Logitech Squeezebox Touch network music player Measurements

Sidebar 3: Measurements

To measure Logitech's Squeezebox Touch, I used Stereophile's loaner Audio Precision SYS2722 system. (See www.ap.com and "As We See It" in the January 2008 issue.) For some tests I also used my Audio Precision System One Dual Domain and the Miller Jitter Analyzer. I used audio files fed to the Touch both over my WiFi network from my iTunes library and on a solid-state USB drive plugged into the Squeezebox. (For the latter condition, a version of the Squeezebox Server program runs on the Touch itself). The WiFi performance was a lot more robust than my old Squeezebox 3, using the same antique Apple Airport router. Before doing any testing, I updated both the Touch's Squeezebox Server program and the version running on my Mac mini.

The Squeezebox Touch correctly decoded files with sample rates of 32, 44.1, 48, 88.2, and 96kHz, and was compatible with the WAV, Apple Lossless, FLAC, MP3, and AAC file formats with which I tried it. However, when it came to bit depth, its compatibility with data formats depended on whether the data was being read from a USB drive or from the host PC. With the files sourced from the PC, the Touch correctly decoded 24-bit and 32-bit AIFF, Apple Lossless, and WAV files, but with the same files sourced from a USB drive, the 32-bit files played back with distortion and a 48dB positive level error.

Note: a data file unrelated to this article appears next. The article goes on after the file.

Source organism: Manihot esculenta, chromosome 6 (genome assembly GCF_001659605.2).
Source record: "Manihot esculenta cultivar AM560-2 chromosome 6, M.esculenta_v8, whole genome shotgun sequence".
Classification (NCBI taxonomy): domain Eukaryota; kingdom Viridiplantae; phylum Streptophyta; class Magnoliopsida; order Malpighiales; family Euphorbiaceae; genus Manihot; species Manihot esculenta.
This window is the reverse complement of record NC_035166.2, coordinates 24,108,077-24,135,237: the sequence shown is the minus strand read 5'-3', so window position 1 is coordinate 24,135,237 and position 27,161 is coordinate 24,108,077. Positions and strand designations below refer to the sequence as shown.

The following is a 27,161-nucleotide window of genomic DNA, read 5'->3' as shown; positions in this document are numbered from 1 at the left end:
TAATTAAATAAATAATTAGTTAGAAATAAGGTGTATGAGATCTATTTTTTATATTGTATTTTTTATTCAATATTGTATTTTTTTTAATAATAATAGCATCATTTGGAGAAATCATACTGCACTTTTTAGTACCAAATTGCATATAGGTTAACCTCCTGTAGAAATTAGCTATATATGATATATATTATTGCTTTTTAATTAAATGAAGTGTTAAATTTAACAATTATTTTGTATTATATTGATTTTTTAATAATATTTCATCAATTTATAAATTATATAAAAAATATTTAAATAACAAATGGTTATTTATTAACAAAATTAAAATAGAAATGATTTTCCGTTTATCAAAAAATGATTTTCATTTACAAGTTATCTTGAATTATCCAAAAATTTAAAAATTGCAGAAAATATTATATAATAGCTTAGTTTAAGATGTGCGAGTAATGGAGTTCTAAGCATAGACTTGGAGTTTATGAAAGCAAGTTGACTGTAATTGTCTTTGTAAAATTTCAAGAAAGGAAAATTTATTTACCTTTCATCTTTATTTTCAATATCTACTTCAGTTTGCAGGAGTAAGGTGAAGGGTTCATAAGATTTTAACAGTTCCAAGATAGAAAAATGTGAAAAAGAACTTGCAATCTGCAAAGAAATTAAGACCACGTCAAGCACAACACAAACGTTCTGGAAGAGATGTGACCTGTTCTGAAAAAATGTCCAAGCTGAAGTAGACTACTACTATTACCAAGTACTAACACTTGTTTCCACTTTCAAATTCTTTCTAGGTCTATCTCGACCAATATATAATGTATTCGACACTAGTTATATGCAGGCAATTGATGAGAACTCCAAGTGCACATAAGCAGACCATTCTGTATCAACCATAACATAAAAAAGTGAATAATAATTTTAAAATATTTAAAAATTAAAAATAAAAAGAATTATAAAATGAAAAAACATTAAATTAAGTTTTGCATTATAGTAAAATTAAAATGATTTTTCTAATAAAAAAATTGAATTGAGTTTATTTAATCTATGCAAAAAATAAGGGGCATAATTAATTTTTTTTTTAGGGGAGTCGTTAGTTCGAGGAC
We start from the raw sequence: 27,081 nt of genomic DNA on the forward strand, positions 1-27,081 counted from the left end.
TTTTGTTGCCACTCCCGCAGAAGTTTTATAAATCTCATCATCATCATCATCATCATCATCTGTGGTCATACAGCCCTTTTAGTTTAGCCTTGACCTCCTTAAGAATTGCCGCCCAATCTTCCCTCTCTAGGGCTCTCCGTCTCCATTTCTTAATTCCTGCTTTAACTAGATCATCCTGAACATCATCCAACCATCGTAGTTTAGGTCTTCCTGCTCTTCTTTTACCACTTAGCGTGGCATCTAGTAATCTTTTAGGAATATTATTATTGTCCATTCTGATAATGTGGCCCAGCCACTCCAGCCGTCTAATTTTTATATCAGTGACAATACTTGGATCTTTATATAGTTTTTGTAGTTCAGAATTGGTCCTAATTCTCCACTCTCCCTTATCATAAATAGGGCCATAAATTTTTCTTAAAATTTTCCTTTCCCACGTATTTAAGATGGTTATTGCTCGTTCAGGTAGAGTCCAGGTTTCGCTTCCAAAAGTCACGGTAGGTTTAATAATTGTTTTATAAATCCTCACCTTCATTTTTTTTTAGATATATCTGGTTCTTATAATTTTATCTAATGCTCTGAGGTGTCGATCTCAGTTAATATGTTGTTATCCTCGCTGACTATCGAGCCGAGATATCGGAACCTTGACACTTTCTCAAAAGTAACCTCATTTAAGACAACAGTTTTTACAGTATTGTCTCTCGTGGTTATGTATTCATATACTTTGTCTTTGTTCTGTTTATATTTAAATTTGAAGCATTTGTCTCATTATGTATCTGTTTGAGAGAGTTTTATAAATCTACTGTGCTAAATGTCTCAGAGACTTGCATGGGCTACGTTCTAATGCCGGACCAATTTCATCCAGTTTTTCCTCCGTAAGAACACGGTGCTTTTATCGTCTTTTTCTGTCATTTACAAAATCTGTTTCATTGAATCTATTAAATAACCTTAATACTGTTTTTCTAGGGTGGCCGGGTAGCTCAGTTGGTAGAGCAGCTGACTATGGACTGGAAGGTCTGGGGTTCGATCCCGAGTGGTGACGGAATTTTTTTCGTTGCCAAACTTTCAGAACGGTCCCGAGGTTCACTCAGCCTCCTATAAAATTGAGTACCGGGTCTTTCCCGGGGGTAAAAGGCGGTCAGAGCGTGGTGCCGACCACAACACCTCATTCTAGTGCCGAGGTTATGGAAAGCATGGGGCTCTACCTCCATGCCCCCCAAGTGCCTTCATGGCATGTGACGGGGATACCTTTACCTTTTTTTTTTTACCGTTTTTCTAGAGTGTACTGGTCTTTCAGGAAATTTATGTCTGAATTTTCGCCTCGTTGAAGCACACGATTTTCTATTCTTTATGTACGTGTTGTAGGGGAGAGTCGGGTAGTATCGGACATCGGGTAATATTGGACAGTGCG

The TosLink output correctly followed the sample rate and bit depth of the input file data, with the exception of 32kHz-sampled material, which appeared to be upsampled to 96kHz. Files stored on a USB drive and sampled at 176.4kHz and 192kHz were identified as having an "unsupported sample rate" and wouldn't play. However, when the same files were played back from the host computer, they were downsampled to 88.2kHz and 96kHz, respectively (footnote 1). It looks as if the Squeezebox Server program running on the Touch has less flexibility than the version on the host PC.